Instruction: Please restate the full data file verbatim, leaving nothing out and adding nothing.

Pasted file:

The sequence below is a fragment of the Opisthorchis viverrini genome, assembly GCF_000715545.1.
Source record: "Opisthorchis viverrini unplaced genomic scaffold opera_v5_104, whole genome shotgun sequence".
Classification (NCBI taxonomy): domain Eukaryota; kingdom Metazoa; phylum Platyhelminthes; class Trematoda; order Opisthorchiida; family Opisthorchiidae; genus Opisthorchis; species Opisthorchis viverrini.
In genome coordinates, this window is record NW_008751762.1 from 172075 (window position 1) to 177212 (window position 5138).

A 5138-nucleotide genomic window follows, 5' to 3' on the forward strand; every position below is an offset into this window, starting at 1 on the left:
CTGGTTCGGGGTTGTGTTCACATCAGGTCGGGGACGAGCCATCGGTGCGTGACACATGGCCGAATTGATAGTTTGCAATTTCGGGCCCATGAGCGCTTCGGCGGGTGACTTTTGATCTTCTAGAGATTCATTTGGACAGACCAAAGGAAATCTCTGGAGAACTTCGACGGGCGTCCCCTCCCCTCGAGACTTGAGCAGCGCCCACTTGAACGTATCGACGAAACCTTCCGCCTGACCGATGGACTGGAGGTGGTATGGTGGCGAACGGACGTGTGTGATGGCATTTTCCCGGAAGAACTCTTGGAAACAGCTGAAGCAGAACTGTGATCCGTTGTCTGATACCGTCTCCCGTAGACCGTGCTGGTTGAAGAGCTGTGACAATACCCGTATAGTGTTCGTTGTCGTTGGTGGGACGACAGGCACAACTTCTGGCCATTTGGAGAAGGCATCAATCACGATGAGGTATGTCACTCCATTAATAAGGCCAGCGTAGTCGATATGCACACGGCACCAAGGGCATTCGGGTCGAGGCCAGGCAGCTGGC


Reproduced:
The sequence below is a fragment of the Opisthorchis viverrini genome, assembly GCF_000715545.1.
Source record: "Opisthorchis viverrini unplaced genomic scaffold opera_v5_104, whole genome shotgun sequence".
Classification (NCBI taxonomy): domain Eukaryota; kingdom Metazoa; phylum Platyhelminthes; class Trematoda; order Opisthorchiida; family Opisthorchiidae; genus Opisthorchis; species Opisthorchis viverrini.
In genome coordinates, this window is record NW_008751762.1 from 172075 (window position 1) to 177212 (window position 5138).

A 5138-nucleotide genomic window follows, 5' to 3' on the forward strand; every position below is an offset into this window, starting at 1 on the left:
CTGGTTCGGGGTTGTGTTCACATCAGGTCGGGGACGAGCCATCGGTGCGTGACACATGGCCGAATTGATAGTTTGCAATTTCGGGCCCATGAGCGCTTCGGCGGGTGACTTTTGATCTTCTAGAGATTCATTTGGACAGACCAAAGGAAATCTCTGGAGAACTTCGACGGGCGTCCCCTCCCCTCGAGACTTGAGCAGCGCCCACTTGAACGTATCGACGAAACCTTCCGCCTGACCGATGGACTGGAGGTGGTATGGTGGCGAACGGACGTGTGTGATGGCATTTTCCCGGAAGAACTCTTGGAAACAGCTGAAGCAGAACTGTGATCCGTTGTCTGATACCGTCTCCCGTAGACCGTGCTGGTTGAAGAGCTGTGACAATACCCGTATAGTGTTCGTTGTCGTTGGTGGGACGACAGGCACAACTTCTGGCCATTTGGAGAAGGCATCAATCACGATGAGGTATGTCACTCCATTAATAAGGCCAGCGTAGTCGATATGCACACGGCACCAAGGGCATTCGGGTCGAGGCCAGGCAGCTGGC